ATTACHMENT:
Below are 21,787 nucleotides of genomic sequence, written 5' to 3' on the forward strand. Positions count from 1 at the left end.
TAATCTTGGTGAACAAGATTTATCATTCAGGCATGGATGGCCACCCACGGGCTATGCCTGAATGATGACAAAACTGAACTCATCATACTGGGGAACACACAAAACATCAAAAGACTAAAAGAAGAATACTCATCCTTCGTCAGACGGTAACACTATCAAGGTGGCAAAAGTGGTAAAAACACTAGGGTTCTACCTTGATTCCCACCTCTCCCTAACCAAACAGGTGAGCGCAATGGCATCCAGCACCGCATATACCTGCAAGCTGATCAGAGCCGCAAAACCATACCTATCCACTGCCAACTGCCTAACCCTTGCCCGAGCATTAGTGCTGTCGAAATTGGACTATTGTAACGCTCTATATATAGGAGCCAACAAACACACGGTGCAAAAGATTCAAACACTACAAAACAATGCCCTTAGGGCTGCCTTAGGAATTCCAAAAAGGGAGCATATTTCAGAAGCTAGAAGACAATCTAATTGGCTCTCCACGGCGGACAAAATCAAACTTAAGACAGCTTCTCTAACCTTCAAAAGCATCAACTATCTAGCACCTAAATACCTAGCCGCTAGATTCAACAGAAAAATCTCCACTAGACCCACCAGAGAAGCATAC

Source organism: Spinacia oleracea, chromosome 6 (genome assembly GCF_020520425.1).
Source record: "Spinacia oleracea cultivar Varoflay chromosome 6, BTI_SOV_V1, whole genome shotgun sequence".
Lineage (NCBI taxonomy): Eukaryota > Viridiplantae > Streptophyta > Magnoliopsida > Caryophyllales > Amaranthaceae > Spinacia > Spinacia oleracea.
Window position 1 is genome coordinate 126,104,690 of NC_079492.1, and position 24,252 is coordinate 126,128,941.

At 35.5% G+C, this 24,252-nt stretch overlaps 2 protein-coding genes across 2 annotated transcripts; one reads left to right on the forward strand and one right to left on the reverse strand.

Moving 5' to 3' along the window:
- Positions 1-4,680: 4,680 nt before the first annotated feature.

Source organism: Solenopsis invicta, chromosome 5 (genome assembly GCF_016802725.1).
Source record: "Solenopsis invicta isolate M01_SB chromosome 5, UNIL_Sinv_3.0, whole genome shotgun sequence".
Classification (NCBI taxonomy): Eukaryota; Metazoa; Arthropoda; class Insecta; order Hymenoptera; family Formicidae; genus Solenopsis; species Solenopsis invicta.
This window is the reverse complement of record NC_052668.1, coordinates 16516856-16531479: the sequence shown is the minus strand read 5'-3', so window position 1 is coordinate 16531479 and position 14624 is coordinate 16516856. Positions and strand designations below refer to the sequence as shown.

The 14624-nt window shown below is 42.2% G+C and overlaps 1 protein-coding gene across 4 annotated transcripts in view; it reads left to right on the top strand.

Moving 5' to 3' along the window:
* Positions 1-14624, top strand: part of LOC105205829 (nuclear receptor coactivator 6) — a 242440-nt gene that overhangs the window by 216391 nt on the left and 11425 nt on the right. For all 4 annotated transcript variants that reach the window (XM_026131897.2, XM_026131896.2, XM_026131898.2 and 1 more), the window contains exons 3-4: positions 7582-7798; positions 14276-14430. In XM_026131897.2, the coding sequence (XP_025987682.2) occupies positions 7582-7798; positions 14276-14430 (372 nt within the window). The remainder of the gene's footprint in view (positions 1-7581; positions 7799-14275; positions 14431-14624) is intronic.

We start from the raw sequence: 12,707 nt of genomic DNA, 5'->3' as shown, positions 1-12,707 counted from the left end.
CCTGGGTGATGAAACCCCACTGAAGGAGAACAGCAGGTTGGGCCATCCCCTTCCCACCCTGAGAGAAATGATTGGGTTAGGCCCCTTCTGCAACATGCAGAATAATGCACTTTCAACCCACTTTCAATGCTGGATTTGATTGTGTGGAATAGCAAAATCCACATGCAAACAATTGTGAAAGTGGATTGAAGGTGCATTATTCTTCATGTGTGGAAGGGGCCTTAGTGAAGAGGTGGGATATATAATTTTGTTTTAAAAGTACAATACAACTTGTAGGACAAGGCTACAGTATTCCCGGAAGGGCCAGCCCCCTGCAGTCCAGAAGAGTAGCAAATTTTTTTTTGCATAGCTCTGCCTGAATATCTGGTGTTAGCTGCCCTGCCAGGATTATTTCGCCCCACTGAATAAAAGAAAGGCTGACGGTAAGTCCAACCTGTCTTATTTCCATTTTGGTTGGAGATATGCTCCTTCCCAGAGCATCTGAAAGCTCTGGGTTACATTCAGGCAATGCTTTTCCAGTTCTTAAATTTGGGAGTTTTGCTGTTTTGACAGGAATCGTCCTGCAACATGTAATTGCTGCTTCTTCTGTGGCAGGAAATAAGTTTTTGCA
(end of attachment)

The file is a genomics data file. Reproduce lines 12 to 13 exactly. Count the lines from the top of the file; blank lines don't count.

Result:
Classification (NCBI taxonomy): Eukaryota; Metazoa; Arthropoda; class Insecta; order Hymenoptera; family Formicidae; genus Solenopsis; species Solenopsis invicta.
This window is the reverse complement of record NC_052668.1, coordinates 16516856-16531479: the sequence shown is the minus strand read 5'-3', so window position 1 is coordinate 16531479 and position 14624 is coordinate 16516856. Positions and strand designations below refer to the sequence as shown.